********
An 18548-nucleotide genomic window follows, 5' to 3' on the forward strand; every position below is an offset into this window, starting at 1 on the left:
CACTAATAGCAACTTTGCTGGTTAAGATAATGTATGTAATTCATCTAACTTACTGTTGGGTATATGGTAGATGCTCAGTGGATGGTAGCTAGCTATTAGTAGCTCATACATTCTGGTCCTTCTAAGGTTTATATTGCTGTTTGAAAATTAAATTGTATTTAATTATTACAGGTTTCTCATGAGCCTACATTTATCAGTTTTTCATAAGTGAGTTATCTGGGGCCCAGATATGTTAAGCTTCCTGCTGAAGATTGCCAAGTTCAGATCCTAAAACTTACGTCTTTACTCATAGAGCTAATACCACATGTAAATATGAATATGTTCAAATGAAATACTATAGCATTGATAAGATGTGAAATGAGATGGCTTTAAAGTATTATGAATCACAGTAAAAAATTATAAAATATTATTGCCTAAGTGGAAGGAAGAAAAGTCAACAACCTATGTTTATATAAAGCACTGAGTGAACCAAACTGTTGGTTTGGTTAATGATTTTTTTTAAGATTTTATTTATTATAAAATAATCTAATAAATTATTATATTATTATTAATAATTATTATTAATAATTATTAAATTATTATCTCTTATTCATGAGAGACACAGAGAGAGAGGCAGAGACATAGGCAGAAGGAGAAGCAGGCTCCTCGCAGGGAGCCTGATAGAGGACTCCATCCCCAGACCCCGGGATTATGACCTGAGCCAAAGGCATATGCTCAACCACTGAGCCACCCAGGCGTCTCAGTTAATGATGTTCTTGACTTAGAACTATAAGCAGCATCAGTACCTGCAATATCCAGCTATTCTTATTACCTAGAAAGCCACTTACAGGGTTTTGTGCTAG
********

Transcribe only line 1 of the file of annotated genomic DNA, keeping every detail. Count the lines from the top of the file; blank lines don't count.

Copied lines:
An 18548-nucleotide genomic window follows, 5' to 3' on the forward strand; every position below is an offset into this window, starting at 1 on the left: